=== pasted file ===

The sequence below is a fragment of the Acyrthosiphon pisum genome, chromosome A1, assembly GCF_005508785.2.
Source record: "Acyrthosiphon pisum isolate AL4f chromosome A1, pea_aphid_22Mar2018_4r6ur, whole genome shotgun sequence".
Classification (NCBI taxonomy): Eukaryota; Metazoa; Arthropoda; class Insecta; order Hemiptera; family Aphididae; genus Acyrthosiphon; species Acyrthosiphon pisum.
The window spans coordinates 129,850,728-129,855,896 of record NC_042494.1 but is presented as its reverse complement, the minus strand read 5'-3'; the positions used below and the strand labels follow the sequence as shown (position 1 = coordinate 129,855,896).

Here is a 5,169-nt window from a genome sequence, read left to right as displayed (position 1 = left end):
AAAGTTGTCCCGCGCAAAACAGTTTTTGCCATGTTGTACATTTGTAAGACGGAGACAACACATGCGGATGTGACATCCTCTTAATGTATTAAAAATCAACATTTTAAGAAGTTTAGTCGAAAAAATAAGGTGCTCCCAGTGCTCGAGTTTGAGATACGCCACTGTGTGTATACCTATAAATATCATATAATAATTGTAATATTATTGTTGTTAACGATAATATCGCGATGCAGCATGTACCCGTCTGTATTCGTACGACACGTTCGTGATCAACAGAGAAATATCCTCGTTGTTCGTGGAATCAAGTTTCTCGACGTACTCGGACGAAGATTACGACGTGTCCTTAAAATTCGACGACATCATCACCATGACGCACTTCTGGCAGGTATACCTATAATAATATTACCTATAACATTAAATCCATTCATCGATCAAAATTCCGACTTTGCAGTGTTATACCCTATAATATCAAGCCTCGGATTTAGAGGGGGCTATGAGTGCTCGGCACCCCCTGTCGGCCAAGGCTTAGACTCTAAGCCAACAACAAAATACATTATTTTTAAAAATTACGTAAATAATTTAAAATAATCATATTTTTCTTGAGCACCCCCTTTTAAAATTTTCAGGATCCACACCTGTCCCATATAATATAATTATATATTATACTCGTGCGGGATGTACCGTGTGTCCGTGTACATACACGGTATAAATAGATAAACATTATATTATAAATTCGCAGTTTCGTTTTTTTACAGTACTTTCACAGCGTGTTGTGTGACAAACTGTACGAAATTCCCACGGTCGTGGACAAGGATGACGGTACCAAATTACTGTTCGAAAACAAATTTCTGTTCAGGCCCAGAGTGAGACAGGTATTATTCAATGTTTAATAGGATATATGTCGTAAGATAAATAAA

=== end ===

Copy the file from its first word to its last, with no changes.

The sequence below is a fragment of the Acyrthosiphon pisum genome, chromosome A1, assembly GCF_005508785.2.
Source record: "Acyrthosiphon pisum isolate AL4f chromosome A1, pea_aphid_22Mar2018_4r6ur, whole genome shotgun sequence".
Classification (NCBI taxonomy): Eukaryota; Metazoa; Arthropoda; class Insecta; order Hemiptera; family Aphididae; genus Acyrthosiphon; species Acyrthosiphon pisum.
The window spans coordinates 129,850,728-129,855,896 of record NC_042494.1 but is presented as its reverse complement, the minus strand read 5'-3'; the positions used below and the strand labels follow the sequence as shown (position 1 = coordinate 129,855,896).

Here is a 5,169-nt window from a genome sequence, read left to right as displayed (position 1 = left end):
AAAGTTGTCCCGCGCAAAACAGTTTTTGCCATGTTGTACATTTGTAAGACGGAGACAACACATGCGGATGTGACATCCTCTTAATGTATTAAAAATCAACATTTTAAGAAGTTTAGTCGAAAAAATAAGGTGCTCCCAGTGCTCGAGTTTGAGATACGCCACTGTGTGTATACCTATAAATATCATATAATAATTGTAATATTATTGTTGTTAACGATAATATCGCGATGCAGCATGTACCCGTCTGTATTCGTACGACACGTTCGTGATCAACAGAGAAATATCCTCGTTGTTCGTGGAATCAAGTTTCTCGACGTACTCGGACGAAGATTACGACGTGTCCTTAAAATTCGACGACATCATCACCATGACGCACTTCTGGCAGGTATACCTATAATAATATTACCTATAACATTAAATCCATTCATCGATCAAAATTCCGACTTTGCAGTGTTATACCCTATAATATCAAGCCTCGGATTTAGAGGGGGCTATGAGTGCTCGGCACCCCCTGTCGGCCAAGGCTTAGACTCTAAGCCAACAACAAAATACATTATTTTTAAAAATTACGTAAATAATTTAAAATAATCATATTTTTCTTGAGCACCCCCTTTTAAAATTTTCAGGATCCACACCTGTCCCATATAATATAATTATATATTATACTCGTGCGGGATGTACCGTGTGTCCGTGTACATACACGGTATAAATAGATAAACATTATATTATAAATTCGCAGTTTCGTTTTTTTACAGTACTTTCACAGCGTGTTGTGTGACAAACTGTACGAAATTCCCACGGTCGTGGACAAGGATGACGGTACCAAATTACTGTTCGAAAACAAATTTCTGTTCAGGCCCAGAGTGAGACAGGTATTATTCAATGTTTAATAGGATATATGTCGTAAGATAAATAAA